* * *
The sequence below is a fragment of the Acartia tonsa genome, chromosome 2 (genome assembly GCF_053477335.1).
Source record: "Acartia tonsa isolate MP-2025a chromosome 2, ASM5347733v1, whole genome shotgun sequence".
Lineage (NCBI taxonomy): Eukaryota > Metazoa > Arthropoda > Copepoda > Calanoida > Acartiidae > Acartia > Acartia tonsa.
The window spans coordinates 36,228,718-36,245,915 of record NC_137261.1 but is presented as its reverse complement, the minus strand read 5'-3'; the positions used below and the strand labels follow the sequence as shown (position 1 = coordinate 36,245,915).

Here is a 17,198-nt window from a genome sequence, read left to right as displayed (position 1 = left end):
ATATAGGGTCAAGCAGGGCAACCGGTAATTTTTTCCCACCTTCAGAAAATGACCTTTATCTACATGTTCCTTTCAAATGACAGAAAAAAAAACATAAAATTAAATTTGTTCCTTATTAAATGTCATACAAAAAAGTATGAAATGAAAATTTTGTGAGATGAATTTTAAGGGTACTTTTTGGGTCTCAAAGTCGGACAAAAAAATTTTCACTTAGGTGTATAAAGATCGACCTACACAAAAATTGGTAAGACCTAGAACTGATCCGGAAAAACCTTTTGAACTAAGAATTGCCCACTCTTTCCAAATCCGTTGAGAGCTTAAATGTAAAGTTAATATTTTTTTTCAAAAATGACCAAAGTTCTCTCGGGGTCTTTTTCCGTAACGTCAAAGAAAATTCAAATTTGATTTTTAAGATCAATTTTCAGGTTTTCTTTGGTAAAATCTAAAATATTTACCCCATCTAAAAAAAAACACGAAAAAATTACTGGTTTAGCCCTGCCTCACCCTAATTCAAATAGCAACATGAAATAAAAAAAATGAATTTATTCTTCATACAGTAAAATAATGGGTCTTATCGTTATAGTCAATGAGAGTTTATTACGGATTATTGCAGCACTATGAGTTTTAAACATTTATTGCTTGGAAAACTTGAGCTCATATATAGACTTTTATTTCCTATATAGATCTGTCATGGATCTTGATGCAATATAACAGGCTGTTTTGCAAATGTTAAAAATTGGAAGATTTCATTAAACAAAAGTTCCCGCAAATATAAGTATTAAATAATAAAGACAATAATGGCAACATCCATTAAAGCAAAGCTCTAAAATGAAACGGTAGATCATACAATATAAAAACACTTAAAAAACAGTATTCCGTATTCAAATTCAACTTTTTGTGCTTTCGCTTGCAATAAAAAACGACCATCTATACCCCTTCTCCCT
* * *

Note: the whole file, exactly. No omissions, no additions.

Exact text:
The sequence below is a fragment of the Acartia tonsa genome, chromosome 2 (genome assembly GCF_053477335.1).
Source record: "Acartia tonsa isolate MP-2025a chromosome 2, ASM5347733v1, whole genome shotgun sequence".
Lineage (NCBI taxonomy): Eukaryota > Metazoa > Arthropoda > Copepoda > Calanoida > Acartiidae > Acartia > Acartia tonsa.
The window spans coordinates 36,228,718-36,245,915 of record NC_137261.1 but is presented as its reverse complement, the minus strand read 5'-3'; the positions used below and the strand labels follow the sequence as shown (position 1 = coordinate 36,245,915).

Here is a 17,198-nt window from a genome sequence, read left to right as displayed (position 1 = left end):
ATATAGGGTCAAGCAGGGCAACCGGTAATTTTTTCCCACCTTCAGAAAATGACCTTTATCTACATGTTCCTTTCAAATGACAGAAAAAAAAACATAAAATTAAATTTGTTCCTTATTAAATGTCATACAAAAAAGTATGAAATGAAAATTTTGTGAGATGAATTTTAAGGGTACTTTTTGGGTCTCAAAGTCGGACAAAAAAATTTTCACTTAGGTGTATAAAGATCGACCTACACAAAAATTGGTAAGACCTAGAACTGATCCGGAAAAACCTTTTGAACTAAGAATTGCCCACTCTTTCCAAATCCGTTGAGAGCTTAAATGTAAAGTTAATATTTTTTTTCAAAAATGACCAAAGTTCTCTCGGGGTCTTTTTCCGTAACGTCAAAGAAAATTCAAATTTGATTTTTAAGATCAATTTTCAGGTTTTCTTTGGTAAAATCTAAAATATTTACCCCATCTAAAAAAAAACACGAAAAAATTACTGGTTTAGCCCTGCCTCACCCTAATTCAAATAGCAACATGAAATAAAAAAAATGAATTTATTCTTCATACAGTAAAATAATGGGTCTTATCGTTATAGTCAATGAGAGTTTATTACGGATTATTGCAGCACTATGAGTTTTAAACATTTATTGCTTGGAAAACTTGAGCTCATATATAGACTTTTATTTCCTATATAGATCTGTCATGGATCTTGATGCAATATAACAGGCTGTTTTGCAAATGTTAAAAATTGGAAGATTTCATTAAACAAAAGTTCCCGCAAATATAAGTATTAAATAATAAAGACAATAATGGCAACATCCATTAAAGCAAAGCTCTAAAATGAAACGGTAGATCATACAATATAAAAACACTTAAAAAACAGTATTCCGTATTCAAATTCAACTTTTTGTGCTTTCGCTTGCAATAAAAAACGACCATCTATACCCCTTCTCCCT